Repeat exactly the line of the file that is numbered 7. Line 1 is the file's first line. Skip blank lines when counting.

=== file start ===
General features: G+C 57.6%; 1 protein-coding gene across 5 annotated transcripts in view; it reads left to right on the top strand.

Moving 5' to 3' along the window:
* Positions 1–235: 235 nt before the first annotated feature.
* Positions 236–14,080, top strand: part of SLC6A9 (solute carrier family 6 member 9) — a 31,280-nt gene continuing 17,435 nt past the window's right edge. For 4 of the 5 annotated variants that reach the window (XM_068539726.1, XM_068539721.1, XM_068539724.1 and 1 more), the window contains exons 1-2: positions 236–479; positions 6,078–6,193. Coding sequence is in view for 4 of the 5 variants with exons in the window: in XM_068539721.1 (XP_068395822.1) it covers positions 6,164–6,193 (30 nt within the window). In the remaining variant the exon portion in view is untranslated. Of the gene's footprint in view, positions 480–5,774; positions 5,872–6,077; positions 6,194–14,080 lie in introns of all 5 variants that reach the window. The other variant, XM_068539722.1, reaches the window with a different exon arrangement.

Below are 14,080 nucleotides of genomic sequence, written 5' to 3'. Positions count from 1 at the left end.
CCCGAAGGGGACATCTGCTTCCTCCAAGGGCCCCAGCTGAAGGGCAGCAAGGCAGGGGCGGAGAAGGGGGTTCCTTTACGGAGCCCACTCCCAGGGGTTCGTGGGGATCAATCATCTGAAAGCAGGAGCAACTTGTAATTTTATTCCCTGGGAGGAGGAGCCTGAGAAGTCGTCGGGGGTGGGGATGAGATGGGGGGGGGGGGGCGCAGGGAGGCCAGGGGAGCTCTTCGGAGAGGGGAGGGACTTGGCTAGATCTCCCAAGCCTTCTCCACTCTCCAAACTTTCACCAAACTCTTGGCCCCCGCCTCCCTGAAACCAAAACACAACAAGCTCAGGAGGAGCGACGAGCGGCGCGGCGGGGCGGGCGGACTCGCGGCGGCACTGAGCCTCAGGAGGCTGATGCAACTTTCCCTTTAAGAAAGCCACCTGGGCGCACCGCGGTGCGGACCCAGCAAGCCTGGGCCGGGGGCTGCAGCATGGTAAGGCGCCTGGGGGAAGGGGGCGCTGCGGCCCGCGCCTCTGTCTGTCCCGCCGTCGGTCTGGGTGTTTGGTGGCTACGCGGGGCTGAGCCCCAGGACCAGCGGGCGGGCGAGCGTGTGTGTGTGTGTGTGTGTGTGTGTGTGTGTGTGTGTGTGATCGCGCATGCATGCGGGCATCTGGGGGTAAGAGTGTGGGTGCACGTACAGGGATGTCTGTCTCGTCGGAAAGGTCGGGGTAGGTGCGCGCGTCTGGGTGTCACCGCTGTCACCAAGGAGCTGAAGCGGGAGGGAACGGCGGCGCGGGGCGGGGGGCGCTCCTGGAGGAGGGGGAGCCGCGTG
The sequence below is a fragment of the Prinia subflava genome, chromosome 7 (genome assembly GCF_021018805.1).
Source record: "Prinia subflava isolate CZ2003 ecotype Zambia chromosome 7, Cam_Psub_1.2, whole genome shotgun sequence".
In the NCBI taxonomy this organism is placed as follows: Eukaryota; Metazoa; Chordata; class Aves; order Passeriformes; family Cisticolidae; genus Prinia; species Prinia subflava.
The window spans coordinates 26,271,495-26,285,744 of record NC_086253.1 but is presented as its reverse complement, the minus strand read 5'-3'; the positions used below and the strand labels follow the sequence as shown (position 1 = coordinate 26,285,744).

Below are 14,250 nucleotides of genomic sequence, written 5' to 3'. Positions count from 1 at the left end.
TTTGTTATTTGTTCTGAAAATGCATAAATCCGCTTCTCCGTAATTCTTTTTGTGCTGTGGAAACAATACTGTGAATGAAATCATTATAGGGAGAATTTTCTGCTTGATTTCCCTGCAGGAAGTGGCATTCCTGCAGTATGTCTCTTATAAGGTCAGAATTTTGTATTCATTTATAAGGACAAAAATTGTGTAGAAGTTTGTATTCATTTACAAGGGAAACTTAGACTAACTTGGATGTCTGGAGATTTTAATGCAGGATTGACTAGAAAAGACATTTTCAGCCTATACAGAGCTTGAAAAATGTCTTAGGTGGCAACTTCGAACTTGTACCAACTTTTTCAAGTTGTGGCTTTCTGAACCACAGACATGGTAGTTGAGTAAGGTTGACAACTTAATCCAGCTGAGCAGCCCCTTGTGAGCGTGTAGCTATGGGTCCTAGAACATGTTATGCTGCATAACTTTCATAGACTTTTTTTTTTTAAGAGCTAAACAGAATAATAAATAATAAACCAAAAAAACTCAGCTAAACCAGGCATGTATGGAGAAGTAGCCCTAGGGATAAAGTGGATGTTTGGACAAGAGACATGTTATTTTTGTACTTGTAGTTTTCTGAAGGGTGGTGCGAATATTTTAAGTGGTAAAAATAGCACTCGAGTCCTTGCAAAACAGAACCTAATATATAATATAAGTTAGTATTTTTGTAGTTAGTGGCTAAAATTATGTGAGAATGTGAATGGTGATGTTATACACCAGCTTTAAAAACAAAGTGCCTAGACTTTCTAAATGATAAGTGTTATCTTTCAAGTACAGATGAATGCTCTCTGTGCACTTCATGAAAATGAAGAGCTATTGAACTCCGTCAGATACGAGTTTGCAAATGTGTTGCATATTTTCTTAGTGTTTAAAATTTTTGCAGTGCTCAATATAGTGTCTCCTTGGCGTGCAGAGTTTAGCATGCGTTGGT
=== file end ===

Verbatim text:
The sequence below is a fragment of the Prinia subflava genome, chromosome 7 (genome assembly GCF_021018805.1).